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We are shaped by the spoken and unspoken agreements we make as a society. 

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Take money for example, these pieces of paper are apparently worth bucketloads! I can’t be the only person that questions how paper and numbers can be in control of so much of our lives.

But apart from choosing to not participate in these systems, how can we understand their influence, do something about it and have some of our own power back? How can we exist or work in a way that suits us?

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The impact society has on our financial capacity is the second theme we are exploring in the Financial Capacity series.

You can get the first article here, which explains my thoughts on the shortfalls of modern money advice and why understanding our financial capacity matters. 

And you can access the second article here, it includes an exercise to explore how generational differences and familial influences expand or constrict your financial capacity.

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Societal structures and systems act as scaffolding or architecture for humans to exist within. They are (apparently) creating order and reliability and ultimately a feeling of security in our communities. Yet upon reflection we are seeing without a shadow of doubt that these social constructs are only serving a few.

They’ve been used to control and have power over many aspects of our lives. Ultimately they are absorbed by us and we exist amongst this group consensus of arrangements that potentially disadvantages ourselves and others. It all seems a bit ridiculous when we pause and reflect, that we are abiding by these ‘rules’.

Today’s article is only one way to bring the impact of these societal agreements to our consciousness. It is a way to do a fearless self-inventory, you may feel a bit vulnerable doing this exercise, but it’s worth it.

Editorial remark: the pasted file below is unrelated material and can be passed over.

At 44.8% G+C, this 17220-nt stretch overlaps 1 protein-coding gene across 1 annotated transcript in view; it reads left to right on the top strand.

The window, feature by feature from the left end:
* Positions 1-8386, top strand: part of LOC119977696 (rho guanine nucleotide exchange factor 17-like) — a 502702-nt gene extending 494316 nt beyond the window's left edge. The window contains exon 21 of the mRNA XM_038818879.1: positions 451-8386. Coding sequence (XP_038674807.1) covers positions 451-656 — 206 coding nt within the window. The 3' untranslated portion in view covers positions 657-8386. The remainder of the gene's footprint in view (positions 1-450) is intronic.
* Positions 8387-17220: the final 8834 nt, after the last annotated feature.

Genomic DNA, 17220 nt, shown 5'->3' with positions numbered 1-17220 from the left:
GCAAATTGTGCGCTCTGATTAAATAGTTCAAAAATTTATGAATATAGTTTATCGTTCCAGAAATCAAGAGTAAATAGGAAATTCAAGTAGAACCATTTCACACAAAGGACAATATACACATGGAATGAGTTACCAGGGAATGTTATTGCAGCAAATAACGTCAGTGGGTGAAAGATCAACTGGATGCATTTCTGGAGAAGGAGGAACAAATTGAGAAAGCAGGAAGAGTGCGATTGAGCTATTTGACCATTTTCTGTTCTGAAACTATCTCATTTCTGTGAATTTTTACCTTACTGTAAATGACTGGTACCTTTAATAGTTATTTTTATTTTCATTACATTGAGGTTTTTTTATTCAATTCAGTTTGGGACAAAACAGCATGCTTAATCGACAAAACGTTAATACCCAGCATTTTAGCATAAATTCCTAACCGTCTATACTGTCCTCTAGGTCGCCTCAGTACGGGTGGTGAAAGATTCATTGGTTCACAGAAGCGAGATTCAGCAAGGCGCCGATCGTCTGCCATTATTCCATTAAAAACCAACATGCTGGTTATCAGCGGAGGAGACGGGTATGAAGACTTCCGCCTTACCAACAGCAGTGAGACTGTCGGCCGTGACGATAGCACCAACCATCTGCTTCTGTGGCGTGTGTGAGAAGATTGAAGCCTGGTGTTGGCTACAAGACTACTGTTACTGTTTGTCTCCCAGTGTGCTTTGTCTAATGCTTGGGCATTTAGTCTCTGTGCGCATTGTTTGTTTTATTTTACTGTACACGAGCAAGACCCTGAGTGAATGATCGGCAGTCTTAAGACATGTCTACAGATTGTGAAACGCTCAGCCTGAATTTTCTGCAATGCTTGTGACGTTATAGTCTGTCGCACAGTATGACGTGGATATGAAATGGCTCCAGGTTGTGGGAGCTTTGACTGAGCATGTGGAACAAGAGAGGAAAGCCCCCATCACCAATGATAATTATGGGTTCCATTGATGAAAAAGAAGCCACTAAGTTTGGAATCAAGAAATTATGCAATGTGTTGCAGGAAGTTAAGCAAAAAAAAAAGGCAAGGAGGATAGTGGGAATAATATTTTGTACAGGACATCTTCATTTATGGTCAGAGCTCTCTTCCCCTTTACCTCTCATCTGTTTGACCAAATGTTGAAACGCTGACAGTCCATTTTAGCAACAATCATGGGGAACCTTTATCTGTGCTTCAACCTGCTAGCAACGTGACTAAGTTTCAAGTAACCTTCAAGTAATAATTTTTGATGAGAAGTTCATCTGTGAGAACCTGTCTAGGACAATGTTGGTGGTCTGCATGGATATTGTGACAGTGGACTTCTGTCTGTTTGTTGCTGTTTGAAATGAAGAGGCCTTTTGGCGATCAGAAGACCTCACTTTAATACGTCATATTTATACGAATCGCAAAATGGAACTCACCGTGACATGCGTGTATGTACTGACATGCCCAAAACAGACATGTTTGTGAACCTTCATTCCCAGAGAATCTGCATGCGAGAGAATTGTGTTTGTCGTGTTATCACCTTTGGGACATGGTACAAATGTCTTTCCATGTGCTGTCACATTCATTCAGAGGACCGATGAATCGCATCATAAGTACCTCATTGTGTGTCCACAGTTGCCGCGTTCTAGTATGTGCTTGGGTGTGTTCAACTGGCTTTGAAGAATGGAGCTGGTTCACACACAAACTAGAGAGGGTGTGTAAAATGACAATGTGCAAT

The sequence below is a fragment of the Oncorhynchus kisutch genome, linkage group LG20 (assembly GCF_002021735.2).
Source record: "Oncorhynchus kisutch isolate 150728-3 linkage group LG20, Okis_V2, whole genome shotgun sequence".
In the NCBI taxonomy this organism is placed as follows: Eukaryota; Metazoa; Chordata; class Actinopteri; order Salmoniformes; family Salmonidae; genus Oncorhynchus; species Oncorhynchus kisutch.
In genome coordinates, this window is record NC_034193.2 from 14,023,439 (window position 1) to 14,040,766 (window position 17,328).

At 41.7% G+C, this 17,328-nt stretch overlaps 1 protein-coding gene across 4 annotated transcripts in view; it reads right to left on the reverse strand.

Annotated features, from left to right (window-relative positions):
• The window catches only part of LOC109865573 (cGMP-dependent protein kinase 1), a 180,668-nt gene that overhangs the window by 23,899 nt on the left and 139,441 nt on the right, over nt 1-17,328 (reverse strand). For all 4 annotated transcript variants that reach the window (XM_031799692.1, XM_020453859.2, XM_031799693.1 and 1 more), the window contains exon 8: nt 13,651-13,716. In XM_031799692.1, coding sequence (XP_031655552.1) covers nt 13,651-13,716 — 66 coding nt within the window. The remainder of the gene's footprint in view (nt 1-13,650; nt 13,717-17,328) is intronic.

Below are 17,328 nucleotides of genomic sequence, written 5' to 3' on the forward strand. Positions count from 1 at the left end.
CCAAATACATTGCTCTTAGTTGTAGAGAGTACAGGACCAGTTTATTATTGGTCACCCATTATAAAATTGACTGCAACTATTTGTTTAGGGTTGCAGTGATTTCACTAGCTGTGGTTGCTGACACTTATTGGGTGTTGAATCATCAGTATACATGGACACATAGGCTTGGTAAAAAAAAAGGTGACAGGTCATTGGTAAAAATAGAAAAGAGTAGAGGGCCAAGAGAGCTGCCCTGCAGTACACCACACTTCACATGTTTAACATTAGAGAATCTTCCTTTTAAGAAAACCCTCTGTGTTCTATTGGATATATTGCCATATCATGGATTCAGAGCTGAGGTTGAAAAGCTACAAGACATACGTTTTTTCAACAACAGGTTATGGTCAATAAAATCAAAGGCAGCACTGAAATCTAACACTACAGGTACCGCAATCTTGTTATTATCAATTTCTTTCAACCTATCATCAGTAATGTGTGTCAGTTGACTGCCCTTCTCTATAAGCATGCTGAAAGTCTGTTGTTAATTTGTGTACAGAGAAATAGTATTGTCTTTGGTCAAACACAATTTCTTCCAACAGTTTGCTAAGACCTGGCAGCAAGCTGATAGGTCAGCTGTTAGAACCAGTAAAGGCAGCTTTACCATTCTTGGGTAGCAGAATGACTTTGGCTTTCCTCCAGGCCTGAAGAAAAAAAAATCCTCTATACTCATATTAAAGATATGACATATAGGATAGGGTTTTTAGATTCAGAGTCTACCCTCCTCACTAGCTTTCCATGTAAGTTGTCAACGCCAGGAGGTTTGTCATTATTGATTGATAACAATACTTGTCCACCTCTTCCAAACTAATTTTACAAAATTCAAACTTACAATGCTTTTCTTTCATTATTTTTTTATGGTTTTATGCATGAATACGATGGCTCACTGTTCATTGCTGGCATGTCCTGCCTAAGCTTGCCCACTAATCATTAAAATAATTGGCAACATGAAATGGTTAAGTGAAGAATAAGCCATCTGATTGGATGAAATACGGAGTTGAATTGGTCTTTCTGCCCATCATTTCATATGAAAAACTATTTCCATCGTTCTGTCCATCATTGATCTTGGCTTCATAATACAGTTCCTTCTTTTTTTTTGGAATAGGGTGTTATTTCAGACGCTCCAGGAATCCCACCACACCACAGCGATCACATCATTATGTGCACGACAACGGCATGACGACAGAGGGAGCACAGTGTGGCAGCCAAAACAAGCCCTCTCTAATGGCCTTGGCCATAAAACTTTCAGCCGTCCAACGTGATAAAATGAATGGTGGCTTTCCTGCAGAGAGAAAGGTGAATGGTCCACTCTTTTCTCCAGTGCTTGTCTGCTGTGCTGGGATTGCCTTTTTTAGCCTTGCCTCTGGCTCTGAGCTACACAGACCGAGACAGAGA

So today, we’re exploring how social systems conditioning impact your own Financial Capacity.

This article took sometime to write, I wanted to provide all the many thoughts, conversations and experiences to explain the impact societal systems and conditioning has on us. But I realised the most useful thing you can walk away with after reading this, is identifying one or two key aspect that has constricted your own financial capacity.

So today’s article will not be an encyclopedia of knowledge, we all have information overload anyways. I’m also not going to dissect our political and economic environment, but instead give you a starting point, a place to explore for yourself and to work out- what is most impacting you capacity to be financially balanced and well?  

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For myself or my mentoring clients I organically go through three steps when looking at social influences.

So today I’m using myself as an example of how to start identifying how society is shaping our own behaviour and capacity when it comes to money. 

Step One: Let’s first start with our own societal identity. Who am I in this society? 

Play along… write out the equivalent for yourself.

I am a white, mid-30’s, female, middle class, mother, tertiary-educated, professional, eco-conscious, empathetic, creative, high-functioning, extrovert.

(So that’s not the whole me. But it’s a good roundup to start from. It’s just some of the surface level ‘label’s society has handed me that I’m aware of. )

And it gives me a beginning place to look at how is the societal system working for me or against me when it comes to my financial capacity. 

So if I were to break this down as positive (expanding) or negative (contracting) elements they may look like this…

Step Two: What parts of my societal identity or labels make having a larger financial capacity possible?

Play along… can you also categorise what parts of this social identity favour you earning more, having easier access to work or money, or mean that you can make, circulate or retain wealth?

(This isn’t about fairness, this is about what my culture and society have created as a system that favours these ‘traits’ or ‘identity labels’.) 

Can you see how these things make it easier on me? How did you go with your own list?

The point of understanding what is easier for you, helps with exploring and bringing to your awareness elements in step three. It also helps with then understanding: